Travelers thankful it wasn't worse

Lines at the pump, lines at the airport, but they move along

November 26, 2001|By Jennifer McMenamin and Gail Gibson | Jennifer McMenamin and Gail Gibson,SUN STAFF

Getting there wasn't the only hard part this Thanksgiving weekend, holiday travelers found to no surprise yesterday.

Getting back proved just as complicated, with long lines at airport security checkpoints, bus terminal ticket counters and travel plaza restrooms.

For those taking to the highways, sometimes-heavy rain - a break in the region's nearly six-week autumn drought - worsened traffic delays and were blamed for dozens of mostly minor fender benders.

Even so, many said it was not as bad as they had feared.

"We were expecting traffic coming down, and we didn't get any at all," Helen Trajeda of New York City said during a stop at the Maryland House travel plaza on Interstate 95. "Today, we're keeping our fingers crossed - so far, so good. We expected much worse."

Although fewer people than usual were expected to travel this Thanksgiving, owing to the terrorist attacks of Sept. 11, motorists were projected to turn out in record numbers. Nationally, 87 percent of holiday travelers were expected to drive during the holiday period, 5 percent more than last year, according to AAA Mid-Atlantic's annual pre-Thanksgiving travel survey.

For many travelers at the Maryland House, the scene at the rest stop was crazier than the roadways.

Drivers circled, waiting for others to leave a space. Gas-pump lines sometimes stretched 12 deep, with plenty of drivers willing to pay 19 cents more per gallon for a spot in the shorter full-service queue. And hungry travelers fought through crowded fast-food (but not as fast as they wanted) restaurants.

"In here, it's chaos," Karen O'Connell of Hicksville, N.Y., said during a brief stop on her way home from Norfolk, Va., where her family gathered for Thanksgiving and her brother's wedding. "I usually travel Thanksgiving weekend, and this isn't as bad as I thought it would be."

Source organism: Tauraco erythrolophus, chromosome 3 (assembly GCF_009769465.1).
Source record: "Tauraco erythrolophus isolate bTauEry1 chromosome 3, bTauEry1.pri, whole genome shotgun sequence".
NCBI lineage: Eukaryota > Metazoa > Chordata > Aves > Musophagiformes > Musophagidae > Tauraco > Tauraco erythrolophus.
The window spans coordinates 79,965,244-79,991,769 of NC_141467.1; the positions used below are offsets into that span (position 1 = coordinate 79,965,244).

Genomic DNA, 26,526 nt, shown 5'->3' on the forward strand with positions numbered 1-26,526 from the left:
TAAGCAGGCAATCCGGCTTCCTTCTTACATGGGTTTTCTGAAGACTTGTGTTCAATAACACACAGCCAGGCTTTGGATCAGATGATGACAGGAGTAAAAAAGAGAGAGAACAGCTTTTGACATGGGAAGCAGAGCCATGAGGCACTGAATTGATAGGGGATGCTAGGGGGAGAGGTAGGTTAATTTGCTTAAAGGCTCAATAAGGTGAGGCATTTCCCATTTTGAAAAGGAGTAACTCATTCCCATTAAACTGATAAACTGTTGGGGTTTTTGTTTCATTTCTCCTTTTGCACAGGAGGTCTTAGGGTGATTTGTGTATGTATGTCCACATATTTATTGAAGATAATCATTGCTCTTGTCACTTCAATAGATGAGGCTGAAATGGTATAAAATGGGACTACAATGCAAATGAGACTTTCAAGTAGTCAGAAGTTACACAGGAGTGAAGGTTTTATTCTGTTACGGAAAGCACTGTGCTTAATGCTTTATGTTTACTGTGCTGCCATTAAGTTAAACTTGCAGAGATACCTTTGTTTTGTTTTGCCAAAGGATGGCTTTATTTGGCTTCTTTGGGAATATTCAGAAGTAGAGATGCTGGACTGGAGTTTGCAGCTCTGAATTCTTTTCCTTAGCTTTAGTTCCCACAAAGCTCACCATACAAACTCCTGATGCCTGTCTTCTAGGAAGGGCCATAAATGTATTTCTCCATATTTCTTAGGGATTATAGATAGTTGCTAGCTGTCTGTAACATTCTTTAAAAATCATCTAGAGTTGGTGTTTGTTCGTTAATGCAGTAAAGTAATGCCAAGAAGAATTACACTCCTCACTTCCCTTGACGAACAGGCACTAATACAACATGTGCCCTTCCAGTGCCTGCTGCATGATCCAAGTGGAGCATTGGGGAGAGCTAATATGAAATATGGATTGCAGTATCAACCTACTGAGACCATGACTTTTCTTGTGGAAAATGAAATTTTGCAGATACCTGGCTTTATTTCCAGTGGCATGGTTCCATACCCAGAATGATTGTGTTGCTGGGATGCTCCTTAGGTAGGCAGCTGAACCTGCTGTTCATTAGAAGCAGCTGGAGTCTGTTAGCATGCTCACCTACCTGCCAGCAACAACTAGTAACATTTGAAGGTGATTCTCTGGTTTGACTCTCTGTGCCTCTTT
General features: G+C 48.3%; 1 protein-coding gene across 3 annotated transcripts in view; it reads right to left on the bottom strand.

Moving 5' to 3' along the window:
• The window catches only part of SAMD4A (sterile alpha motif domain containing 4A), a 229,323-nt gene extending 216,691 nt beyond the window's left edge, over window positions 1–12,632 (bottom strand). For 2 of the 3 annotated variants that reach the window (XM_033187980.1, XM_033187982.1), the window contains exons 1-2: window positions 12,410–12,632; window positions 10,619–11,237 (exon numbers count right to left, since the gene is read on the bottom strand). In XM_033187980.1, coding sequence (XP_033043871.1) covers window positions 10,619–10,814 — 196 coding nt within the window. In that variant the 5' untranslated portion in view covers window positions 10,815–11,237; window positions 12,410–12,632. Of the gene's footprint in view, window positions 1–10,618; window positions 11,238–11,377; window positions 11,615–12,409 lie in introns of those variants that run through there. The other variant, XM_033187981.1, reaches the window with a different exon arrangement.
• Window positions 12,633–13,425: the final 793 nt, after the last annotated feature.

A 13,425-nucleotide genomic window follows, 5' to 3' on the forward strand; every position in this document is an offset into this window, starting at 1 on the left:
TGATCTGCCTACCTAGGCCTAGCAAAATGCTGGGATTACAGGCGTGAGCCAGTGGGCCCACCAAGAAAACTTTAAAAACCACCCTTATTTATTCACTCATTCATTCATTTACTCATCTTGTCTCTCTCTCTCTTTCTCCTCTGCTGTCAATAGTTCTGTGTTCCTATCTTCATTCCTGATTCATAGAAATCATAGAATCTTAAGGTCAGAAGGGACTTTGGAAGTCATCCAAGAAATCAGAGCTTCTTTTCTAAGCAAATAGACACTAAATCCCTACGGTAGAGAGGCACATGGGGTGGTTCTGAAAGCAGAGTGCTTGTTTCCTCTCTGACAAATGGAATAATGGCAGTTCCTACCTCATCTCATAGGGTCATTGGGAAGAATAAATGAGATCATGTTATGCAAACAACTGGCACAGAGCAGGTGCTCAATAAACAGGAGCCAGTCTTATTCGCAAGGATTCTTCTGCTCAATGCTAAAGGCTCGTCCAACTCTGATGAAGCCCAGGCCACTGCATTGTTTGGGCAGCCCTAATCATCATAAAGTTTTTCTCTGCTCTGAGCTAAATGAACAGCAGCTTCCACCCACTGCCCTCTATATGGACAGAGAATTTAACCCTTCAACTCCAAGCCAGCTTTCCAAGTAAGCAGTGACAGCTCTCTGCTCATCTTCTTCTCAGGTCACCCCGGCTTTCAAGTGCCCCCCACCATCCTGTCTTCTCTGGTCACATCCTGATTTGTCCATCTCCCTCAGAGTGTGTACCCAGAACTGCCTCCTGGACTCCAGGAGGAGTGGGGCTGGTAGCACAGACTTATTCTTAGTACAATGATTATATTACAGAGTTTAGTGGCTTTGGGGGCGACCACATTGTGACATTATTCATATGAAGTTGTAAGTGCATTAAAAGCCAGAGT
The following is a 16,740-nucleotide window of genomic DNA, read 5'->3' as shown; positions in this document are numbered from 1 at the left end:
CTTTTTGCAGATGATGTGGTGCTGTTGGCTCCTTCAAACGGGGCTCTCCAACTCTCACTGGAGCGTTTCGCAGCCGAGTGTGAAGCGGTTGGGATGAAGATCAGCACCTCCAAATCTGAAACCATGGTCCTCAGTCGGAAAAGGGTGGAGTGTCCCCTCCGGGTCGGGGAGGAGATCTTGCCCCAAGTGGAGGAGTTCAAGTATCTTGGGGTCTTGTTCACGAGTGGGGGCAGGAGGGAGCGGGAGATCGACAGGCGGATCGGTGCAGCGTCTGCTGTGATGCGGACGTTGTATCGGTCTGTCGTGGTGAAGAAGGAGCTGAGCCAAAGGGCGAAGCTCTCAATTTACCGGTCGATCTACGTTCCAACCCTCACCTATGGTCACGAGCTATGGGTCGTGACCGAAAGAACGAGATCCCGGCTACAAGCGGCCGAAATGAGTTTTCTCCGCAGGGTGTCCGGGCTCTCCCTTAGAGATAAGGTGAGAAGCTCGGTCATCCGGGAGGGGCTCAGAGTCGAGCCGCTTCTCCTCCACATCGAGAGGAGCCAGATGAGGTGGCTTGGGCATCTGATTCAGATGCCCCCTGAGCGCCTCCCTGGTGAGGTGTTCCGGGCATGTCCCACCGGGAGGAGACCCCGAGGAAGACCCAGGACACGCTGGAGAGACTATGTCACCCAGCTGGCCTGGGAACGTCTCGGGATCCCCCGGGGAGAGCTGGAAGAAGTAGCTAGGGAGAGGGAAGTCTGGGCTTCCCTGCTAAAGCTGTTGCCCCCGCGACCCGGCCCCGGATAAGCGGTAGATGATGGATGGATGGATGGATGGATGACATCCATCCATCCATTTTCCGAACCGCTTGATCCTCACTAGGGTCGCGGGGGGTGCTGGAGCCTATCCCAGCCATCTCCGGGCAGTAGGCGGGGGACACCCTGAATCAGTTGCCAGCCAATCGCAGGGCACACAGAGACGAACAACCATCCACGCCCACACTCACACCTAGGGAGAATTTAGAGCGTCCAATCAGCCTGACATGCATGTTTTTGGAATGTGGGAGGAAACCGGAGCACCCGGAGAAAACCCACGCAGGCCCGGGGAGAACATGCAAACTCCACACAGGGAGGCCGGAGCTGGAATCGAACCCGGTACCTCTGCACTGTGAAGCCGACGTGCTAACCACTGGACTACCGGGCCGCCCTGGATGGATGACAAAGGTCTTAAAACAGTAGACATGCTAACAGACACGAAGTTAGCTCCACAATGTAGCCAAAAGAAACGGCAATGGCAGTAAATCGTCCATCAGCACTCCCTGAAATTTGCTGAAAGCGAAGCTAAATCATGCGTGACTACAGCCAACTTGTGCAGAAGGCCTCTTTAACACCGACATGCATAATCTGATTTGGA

Air travel at Baltimore-Washington International Airport was down 8 percent compared with Thanksgiving week last year, said Harriett Sagel, an airport spokeswoman. But about 68,000 people were expected to pass through BWI yesterday.

Overall, they faced few lengthy delays, even during the worst of the morning rush, Sagel said. By midday, security and ticketing lines moved so briskly that most passengers didn't even have to stand still.

"It was a lot less than I expected - I heard they were backed up to the international terminal," said Don Wangsa, 22, who was returning to Southern Adventist University near Nashville after Thanksgiving with his family in Rockville. Wangsa sailed through Southwest Airlines' ticketing line yesterday.

His trip home last week was slightly more cumbersome. "I think they checked me [at security] about five or six times," Wangsa said. "They even checked my shoes."

Many travelers who in previous years flew to Thanksgiving gatherings took to trains and buses this year - and not necessarily because of the terrorism "fear factor," said Myra Wieman, an AAA Mid-Atlantic spokeswoman.

"A lot of people headed especially to Amtrak because it would be less of a hassle," she said. "They wouldn't have to worry about getting there hours and hours in advance, about the security checks and about the delays caused by any breach of security."

Still, thousands of Amtrak passengers put up with delays yesterday after a CSX Corp. freight train derailed 8 miles east of New York City, disrupting service from Boston to Washington. A 19-mile stretch of track from New York to New Rochelle, N.Y., was affected.

Delays between Boston and New York were a minimum of two hours last night. Passengers between New York and Washington faced average delays of about a half-hour.

Neither Amtrak nor Greyhound would estimate yesterday the number of Thanksgiving weekend riders. But Amtrak officials said reservation calls in the week before Thanksgiving were up 10 percent over last year - to about 100,000 calls a day. Internet reservations doubled, to 6,000 per day.

Trains running in and out of Baltimore's Pennsylvania Station were full - in some cases, standing room only - through the weekend, said Charles L. Hite, an Amtrak customer service supervisor there. But required reservations for all trains kept the crowds manageable, to the welcome surprise of many travelers.

Susan Veenis of Baltimore was steeled for a sea of cars when she brought her daughter, Emily, to catch a return train to New York yesterday afternoon. Instead, her experience was hassle-free and she thought sympathetically of a cousin who was driving to Boston in yesterday's drizzle and rain.

Baltimore's Greyhound bus terminal had grown stuffy and clammy by early evening when Kimberly Cropper was impatiently waiting for one of 25 buses departing throughout the day for Manhattan. She and her brother had spent Thanksgiving with their family in Aberdeen and were working their way through two lines - one to pick up tickets ordered by phone, the other to board the bus.

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